Teeth grinding at night, known as sleep bruxism, affects roughly 13% of adults. While it is not serious, continuous clenching of the jaw while grinding can cause headaches, disruption of sleep, jaw pain, and dental health issues.
Once a patient identifies the cause of their teeth grinding, they can take the proper steps to stop it. Even if it can’t be stopped entirely, there are ways to reduce its harm and alleviate discomfort.
How to Tell if You Have Sleep Bruxism
A patient’s sleep partner is often the first person to notice teeth grinding. After all, the patient is asleep while it happens, so they are usually unaware. Even if they are feeling the symptoms of bruxism, the signs are vague enough that they could indicate any number of other issues. They may not make the connection between what they are feeling and what is going on with their jaw or teeth overnight.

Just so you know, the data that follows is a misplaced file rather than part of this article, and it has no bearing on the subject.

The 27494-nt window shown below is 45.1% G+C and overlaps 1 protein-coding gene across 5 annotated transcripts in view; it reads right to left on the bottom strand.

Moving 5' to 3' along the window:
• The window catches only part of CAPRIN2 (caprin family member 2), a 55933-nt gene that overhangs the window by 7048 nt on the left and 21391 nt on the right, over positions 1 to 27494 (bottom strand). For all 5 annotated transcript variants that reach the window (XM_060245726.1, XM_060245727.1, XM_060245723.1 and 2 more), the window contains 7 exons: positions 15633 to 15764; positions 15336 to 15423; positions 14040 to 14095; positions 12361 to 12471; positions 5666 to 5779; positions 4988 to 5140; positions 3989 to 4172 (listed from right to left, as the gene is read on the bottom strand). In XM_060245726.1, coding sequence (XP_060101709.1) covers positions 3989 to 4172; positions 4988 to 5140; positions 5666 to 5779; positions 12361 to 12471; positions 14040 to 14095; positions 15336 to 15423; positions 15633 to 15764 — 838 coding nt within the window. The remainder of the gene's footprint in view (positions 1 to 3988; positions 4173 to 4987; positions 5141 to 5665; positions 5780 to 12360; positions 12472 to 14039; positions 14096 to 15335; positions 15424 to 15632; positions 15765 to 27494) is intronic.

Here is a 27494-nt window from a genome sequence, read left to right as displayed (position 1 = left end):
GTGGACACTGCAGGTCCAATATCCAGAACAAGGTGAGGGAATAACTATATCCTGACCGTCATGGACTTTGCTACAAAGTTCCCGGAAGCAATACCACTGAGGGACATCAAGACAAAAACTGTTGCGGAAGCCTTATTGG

Some signs that teeth are clenched or grinding at night:
- Sleep disruption. A patient might wake up multiple times overnight, conscious that their teeth were grinding. Or they might notice fatigue during the day without realizing their sleep has been interrupted.
- Headaches. Frequent dull headaches, especially when waking up, might be a sign of teeth grinding.
- Sore jaw. Clenching teeth can make the muscles around the jaw hurt. Pain can radiate into the neck and shoulders too.
- Tooth sensitivity. Constant teeth grinding can wear down or cause tiny cracks in tooth enamel. This might make teeth sore or sensitive, especially to heat and cold or while chewing.
Why Teeth Grinding Needs to Stop
In addition to the discomfort that comes from losing sleep, and the pain of headaches and muscle aches, teeth grinding can be hard on a person’s mouth. The constant chewing or clenching motion can cause damage to teeth and dental work.
When bruxism is chronic, it is possible not only to wear down tooth enamel but to crack it. This might show up as a tiny hairline crack called a craze line. Or with sufficient force, teeth grinding can completely fracture a tooth. It is also possible to break or loosen a filling or crown.